Thank you for all the excellent food questions and emails over the past few weeks. It is always fun to trouble shoot with you. OK, my two favorite questions.
#1 “Is My Chicken Safe to Eat?”
I received a call during dinner time from a distraught cook. He was roasting chicken and pulled it out of the oven when the bird’s internal temperature rose to 160. Upon cutting the chicken open, the meat inside looked transparent and bloody. After exploring the issue from many different angles, we both realized that his meat thermometer wasn’t calibrated to begin with! Such an easy mistake to make.
There are several ways to make sure your thermometer is calibrated (providing you didn’t spring for a digital read thermometer). Place the probe in ice water for a reading of 32 degrees F, or boiling water for 212 degrees F. Neither of these is extremely practical, however, and I usually simply gauge the temperature of the room and adjust from there.
When using a thermometer, make sure the meat covers the dimple of the probe. This is usually about a third of the way up and is the best way to get an accurate read.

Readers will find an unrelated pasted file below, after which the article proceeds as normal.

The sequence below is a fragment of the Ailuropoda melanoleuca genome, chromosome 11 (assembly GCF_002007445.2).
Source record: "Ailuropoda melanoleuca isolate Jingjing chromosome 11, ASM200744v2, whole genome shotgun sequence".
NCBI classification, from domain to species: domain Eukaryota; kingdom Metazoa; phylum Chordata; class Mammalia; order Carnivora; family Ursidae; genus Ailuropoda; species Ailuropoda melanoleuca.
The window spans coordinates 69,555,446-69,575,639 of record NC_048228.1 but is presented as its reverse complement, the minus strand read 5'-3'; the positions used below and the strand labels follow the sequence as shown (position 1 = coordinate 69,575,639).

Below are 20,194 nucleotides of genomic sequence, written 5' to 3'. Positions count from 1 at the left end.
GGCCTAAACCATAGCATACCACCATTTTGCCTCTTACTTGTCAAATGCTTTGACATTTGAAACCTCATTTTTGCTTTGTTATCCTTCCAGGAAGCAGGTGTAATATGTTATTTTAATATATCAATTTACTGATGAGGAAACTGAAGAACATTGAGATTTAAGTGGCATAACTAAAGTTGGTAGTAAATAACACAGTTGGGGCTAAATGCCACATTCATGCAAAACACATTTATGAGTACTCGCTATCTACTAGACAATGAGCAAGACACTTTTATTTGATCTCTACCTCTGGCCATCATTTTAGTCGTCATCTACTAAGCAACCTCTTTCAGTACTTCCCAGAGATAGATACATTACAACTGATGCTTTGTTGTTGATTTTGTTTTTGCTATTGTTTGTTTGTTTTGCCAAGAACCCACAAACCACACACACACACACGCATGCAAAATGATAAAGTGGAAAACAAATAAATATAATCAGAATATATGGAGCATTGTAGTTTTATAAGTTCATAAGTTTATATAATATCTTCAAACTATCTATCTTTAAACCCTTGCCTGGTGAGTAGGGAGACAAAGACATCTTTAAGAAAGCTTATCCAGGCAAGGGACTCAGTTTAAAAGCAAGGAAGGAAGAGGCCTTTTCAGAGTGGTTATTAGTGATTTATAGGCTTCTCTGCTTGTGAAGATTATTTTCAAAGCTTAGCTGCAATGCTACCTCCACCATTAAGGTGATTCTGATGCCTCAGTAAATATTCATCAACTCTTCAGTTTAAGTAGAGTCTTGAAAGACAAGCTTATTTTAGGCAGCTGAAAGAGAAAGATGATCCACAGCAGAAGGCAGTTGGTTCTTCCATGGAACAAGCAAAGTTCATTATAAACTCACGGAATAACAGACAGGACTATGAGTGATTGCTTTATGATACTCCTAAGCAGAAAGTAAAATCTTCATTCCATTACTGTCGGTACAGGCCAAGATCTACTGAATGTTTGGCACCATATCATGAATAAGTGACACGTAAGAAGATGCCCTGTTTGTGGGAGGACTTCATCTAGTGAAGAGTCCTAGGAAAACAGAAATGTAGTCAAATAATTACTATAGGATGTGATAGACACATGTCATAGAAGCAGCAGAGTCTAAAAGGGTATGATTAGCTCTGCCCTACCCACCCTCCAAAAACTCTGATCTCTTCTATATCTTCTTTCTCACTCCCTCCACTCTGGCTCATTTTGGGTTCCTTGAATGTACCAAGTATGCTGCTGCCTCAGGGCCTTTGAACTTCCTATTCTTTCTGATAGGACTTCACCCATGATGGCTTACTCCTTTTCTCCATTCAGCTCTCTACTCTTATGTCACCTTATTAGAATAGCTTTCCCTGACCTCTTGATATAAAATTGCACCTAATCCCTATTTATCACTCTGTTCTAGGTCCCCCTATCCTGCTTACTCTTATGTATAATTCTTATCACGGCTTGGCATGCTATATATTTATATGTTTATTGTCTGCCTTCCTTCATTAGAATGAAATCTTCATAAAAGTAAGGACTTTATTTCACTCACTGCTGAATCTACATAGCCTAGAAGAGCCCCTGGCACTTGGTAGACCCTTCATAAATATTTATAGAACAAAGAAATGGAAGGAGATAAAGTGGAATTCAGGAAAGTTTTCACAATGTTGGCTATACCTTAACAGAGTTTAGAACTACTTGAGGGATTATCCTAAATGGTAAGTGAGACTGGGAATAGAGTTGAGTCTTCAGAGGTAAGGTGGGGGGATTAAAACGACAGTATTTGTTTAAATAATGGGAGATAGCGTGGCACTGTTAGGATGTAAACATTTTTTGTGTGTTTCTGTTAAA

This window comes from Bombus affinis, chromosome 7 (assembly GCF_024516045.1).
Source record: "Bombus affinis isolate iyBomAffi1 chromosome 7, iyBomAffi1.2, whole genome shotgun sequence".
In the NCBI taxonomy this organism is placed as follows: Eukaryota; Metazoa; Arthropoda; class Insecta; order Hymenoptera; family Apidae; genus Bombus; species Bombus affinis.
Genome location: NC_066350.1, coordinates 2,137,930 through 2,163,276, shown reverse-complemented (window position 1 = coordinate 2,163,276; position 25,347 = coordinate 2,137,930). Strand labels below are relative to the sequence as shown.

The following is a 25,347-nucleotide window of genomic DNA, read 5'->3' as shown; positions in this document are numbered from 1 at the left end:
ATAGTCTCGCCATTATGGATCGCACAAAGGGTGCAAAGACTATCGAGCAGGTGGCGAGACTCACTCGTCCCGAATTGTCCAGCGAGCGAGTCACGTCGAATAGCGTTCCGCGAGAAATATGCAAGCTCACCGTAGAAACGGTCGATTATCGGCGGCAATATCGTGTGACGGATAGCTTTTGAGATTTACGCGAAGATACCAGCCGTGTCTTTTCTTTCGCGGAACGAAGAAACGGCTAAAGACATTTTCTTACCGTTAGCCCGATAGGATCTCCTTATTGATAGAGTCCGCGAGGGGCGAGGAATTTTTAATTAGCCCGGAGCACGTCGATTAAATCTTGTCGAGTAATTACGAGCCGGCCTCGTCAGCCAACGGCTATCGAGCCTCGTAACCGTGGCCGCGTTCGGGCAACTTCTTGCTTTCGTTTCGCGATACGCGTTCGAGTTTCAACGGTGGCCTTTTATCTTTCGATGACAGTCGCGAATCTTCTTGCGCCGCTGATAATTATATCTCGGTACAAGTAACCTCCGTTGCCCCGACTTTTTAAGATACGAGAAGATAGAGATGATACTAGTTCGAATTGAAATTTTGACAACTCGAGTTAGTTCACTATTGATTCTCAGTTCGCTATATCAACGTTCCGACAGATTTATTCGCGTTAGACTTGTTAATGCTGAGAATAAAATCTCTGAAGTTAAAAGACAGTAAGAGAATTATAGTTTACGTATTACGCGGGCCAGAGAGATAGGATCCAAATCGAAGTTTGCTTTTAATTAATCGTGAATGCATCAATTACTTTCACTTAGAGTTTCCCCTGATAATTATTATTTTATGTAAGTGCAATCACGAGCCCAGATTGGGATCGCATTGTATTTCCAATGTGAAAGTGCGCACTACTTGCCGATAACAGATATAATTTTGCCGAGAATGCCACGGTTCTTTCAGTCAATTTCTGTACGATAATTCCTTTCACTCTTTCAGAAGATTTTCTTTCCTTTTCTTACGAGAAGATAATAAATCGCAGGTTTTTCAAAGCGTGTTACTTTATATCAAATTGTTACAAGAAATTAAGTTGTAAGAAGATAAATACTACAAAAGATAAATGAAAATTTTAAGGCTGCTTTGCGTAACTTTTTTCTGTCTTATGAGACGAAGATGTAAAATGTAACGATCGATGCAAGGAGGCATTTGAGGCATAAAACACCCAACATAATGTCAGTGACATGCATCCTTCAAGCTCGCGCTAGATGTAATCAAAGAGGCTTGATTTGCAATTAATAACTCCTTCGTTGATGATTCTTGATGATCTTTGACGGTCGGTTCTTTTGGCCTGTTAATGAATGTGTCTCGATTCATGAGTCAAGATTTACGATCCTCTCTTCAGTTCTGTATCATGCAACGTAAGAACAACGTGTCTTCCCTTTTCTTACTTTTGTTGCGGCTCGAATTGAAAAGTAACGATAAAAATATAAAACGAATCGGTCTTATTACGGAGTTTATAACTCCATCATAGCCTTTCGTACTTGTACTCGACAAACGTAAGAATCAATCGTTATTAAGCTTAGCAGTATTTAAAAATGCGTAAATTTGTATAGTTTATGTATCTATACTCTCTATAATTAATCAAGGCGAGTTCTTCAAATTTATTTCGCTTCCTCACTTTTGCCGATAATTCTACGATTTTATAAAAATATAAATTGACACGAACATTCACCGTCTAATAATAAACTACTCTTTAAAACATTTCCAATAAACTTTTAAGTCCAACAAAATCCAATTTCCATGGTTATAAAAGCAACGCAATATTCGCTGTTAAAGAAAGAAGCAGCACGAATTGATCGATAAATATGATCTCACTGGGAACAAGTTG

#2 Spring onions, shallots, green onions, leeks, shallots!!
At a recent event, a food savvy gentleman from Louisiana confessed to me his complete confusion with onion varietals. I promised that I would post an entry on the differences, and while I am a few weeks late in doing so, hope this will ease the confusion.
Spring Onion = Green Onion= Salad Onion = Scallion
Shallots form in cloves similar to a garlic head, but taste more like a mild onion. They are often used in fine dining or French cuisine.
Sweet Onions are less pungent in flavor and come in several varieties (Walla Walla and Vidalia are two). More water and less sulfur make these onions taste sweeter. Pictured on the left are sweet onions with their stalks.
Leeks are one of my favorite onions varieties. They are milder than a yellow or white onion, and are delicious roasted or caramelized.
When eating a leek, only consume the white and very light green portions of the stalk. After chopping, rinse the leek pieces in a bowl of cold water to wash off the dirt. Baby leeks (not pictured) are called ramps and are often pickled.